Winters are long and dry, while summers are short and moderately wet. Year-round precipitation is low, with an average of 408 mm, whilst the dry winters restrict snowfall to 98 cm; the highest temperature eve
National Basketball Association
The National Basketball Association is a men's professional basketball league in North America. It is considered to be the premier men's professional basketball league in the world; the NBA is an active member of USA Basketball, recognized by FIBA as the national governing body for basketball in the United States. The NBA is one of the four major professional sports leagues in the United States and Canada. NBA players are the world's best paid athletes by average annual salary per player; the league was founded in New York City on June 1946, as the Basketball Association of America. The league adopted the name National Basketball Association on August 3, 1949, after merging with the competing National Basketball League; the league's several international as well as individual team offices are directed out of its head offices located in the Olympic Tower at 645 Fifth Avenue in Midtown Manhattan. NBA Entertainment and NBA TV studios are directed out of offices located in New Jersey; the Basketball Association of America was founded in 1946 by owners of the major ice hockey arenas in the Northeastern and Midwestern United States and Canada.
On November 1, 1946, in Toronto, Canada, the Toronto Huskies hosted the New York Knickerbockers at Maple Leaf Gardens, in a game the NBA now refers to as the first game played in NBA history. The first basket was made by Ossie Schectman of the Knickerbockers. Although there had been earlier attempts at professional basketball leagues, including the American Basketball League and the NBL, the BAA was the first league to attempt to play in large arenas in major cities. During its early years, the quality of play in the BAA was not better than in competing leagues or among leading independent clubs such as the Harlem Globetrotters. For instance, the 1948 ABL finalist Baltimore Bullets moved to the BAA and won that league's 1948 title, the 1948 NBL champion Minneapolis Lakers won the 1949 BAA title. Prior to the 1948–49 season, however, NBL teams from Fort Wayne, Indianapolis and Rochester jumped to the BAA, which established the BAA as the league of choice for collegians looking to turn professional.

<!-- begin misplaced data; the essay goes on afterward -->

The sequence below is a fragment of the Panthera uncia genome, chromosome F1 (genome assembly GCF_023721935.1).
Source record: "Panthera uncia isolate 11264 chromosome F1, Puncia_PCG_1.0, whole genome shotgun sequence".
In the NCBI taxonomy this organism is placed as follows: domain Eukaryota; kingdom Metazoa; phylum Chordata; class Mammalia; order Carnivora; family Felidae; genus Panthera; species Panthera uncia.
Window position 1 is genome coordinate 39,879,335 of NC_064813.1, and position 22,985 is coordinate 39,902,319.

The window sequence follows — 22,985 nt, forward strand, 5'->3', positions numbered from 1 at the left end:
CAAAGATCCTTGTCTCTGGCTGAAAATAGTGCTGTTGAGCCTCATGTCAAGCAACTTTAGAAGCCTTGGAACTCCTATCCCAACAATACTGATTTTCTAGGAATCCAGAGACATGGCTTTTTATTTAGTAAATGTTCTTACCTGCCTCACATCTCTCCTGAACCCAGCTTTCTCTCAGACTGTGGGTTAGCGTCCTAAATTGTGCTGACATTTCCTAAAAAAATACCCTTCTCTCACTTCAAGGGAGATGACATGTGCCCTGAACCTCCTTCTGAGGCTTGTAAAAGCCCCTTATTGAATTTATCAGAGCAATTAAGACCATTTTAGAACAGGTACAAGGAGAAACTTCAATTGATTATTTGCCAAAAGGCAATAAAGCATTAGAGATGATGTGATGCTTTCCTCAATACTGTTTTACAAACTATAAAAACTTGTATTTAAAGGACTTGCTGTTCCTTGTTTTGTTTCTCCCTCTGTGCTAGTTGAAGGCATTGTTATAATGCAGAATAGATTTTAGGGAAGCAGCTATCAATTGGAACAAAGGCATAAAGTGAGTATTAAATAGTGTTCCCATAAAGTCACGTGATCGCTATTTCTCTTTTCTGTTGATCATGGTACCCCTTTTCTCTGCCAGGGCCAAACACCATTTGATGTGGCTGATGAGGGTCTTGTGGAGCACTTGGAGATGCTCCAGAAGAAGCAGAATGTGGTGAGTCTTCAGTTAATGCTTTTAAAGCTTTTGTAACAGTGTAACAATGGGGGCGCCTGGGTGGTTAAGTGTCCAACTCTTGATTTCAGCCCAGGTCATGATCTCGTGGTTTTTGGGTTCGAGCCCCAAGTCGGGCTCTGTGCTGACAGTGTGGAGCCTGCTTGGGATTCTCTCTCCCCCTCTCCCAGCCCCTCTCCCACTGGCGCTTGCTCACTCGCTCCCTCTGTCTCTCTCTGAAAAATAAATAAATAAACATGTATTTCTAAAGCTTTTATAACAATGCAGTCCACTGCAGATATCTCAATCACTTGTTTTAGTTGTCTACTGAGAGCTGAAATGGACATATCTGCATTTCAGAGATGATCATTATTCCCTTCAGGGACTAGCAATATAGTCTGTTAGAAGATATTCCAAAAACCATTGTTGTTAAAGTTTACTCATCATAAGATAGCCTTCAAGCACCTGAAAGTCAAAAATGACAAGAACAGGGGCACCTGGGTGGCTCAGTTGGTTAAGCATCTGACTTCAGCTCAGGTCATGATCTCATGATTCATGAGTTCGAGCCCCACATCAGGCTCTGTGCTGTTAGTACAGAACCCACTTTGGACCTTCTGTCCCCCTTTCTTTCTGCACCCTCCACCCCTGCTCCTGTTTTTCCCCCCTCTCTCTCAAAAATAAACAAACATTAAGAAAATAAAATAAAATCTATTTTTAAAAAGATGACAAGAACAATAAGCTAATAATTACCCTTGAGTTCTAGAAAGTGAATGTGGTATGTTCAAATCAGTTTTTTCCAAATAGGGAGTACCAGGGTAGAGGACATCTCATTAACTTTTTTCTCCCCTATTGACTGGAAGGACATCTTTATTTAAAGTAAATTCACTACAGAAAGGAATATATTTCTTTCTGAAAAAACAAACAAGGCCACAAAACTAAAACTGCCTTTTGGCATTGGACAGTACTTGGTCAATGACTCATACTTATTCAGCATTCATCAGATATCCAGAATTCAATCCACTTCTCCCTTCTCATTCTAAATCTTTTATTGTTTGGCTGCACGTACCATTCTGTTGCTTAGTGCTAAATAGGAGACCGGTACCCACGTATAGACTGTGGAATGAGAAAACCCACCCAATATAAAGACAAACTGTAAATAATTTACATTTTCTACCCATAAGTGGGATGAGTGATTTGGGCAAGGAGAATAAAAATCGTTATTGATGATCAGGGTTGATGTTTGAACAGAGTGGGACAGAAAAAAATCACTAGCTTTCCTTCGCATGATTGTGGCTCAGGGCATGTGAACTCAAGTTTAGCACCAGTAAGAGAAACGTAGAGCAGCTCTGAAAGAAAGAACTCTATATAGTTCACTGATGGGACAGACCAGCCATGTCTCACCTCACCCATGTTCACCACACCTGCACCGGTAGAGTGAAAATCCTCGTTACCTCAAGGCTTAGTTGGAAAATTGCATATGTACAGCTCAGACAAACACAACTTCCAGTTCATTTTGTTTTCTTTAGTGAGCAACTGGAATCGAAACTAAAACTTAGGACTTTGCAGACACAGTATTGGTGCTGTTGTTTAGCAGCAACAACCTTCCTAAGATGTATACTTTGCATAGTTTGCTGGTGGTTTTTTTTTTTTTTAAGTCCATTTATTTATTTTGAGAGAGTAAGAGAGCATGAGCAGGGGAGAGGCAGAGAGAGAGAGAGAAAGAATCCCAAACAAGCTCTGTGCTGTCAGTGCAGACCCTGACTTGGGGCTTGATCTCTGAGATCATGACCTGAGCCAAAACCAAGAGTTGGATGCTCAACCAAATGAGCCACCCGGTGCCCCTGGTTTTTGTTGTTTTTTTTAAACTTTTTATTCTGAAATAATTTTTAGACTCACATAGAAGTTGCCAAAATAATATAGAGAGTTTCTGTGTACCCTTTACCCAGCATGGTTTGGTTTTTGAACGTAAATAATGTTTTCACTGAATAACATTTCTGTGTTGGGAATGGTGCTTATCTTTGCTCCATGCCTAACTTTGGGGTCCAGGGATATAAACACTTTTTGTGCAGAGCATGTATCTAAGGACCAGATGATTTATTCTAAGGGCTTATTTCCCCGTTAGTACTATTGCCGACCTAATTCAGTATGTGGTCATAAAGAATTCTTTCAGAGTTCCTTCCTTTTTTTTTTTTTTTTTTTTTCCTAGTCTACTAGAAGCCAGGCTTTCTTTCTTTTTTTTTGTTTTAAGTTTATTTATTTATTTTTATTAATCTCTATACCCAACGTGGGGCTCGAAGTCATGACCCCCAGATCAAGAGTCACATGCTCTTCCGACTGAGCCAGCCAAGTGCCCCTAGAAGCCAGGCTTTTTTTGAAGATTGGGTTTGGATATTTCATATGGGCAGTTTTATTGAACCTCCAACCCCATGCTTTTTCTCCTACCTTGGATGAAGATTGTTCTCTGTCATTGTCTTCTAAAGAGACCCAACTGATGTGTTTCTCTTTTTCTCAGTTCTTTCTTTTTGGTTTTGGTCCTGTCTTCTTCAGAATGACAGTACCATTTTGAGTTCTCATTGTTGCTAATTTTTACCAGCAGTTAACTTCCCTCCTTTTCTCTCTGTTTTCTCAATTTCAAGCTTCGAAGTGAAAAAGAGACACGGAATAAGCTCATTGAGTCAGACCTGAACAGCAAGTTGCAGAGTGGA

On August 3, 1949, the remaining NBL teams–Syracuse, Tri-Cities, Sheboygan and Waterloo–merged into the BAA. In deference to the merger and to avoid possible legal complications, the league name was changed to the present National Basketball Association though the merged league retained the BAA's governing body, including Podoloff. To this day, the NBA claims the BAA's history as its own, it now reckons the arrival of the NBL teams as an expansion, not a merger, does not recognize NBL records and statistics. The new league had seventeen franchises located in a mix of large and small cities, as well as large arenas and smaller gymnasiums and armories. In 1950, the NBA consolidated to eleven franchises, a process that continued until 1953–54, when the league reached its smallest size of eight franchises: the New York Knicks, Boston Celtics, Philadelphia Warriors, Minneapolis Lakers, Rochester Royals, Fort Wayne Pistons, Tri-Cities Blackhawks, Syracuse Nationals, all of which remain in the league today.
The process of contraction saw. The Hawks shifted from the Tri-Cities to Milwaukee in 1951, to St. Louis in 1955; the Rochester Royals moved from Rochester, New York, to Cincinnati in 1957 and the Pistons relocated from Fort Wayne, Indiana, to Detroit in 1957. Japanese-American Wataru Misaka broke the NBA color barrier in the 1947–48 season when he played for the New York Knicks, he remained the only non-white player in league history prior to the first African-American, Harold Hunter, signing with the Washington Capitols in 1950. Hunter was cut from the team during training camp, but several African-American players did play in the league that year, including Chuck Cooper with the Celtics, Nathaniel "Sweetwater" Clifton with the Knicks, Earl Lloyd with the Washington Capitols. During this period, the Minneapolis Lakers, led by center George Mikan, won five NBA Championships and established themselves as the league's first dynasty. To encourage shooting and discourage stalling, the league introduced the 24-second shot clock in 1954.
If a team does not attempt to score a field goal within 24 seconds of obtaining the ball, play is stopped and the ball given to its opponent. In 1957, rookie center Bill Russell joined the Boston Celtics, which featured guard Bob Cousy and coach Red Auerbach, went on to lead the club to eleven NBA titles in thirteen seasons. Center Wilt Chamberlain entered the league with the Warriors in 1959 and became a dominant individual star of the 1960s, setting new single game records in scoring and rebounding. Russell's rivalry with Chamberlain became one of the greatest rivalries in the history of American team sports; the 1960s were dominated by the Celtics. Led by Russell, Bob Cousy and coach Red Auerbach, Boston won eight straight championships in the NBA from 1959 to 1966; this championship streak is the longest in NBA history. They did not win the title in 1966–67, but regained it in the 1967–68 season and repeated in 1969; the domination totaled nine of the ten championship banners of the 1960s.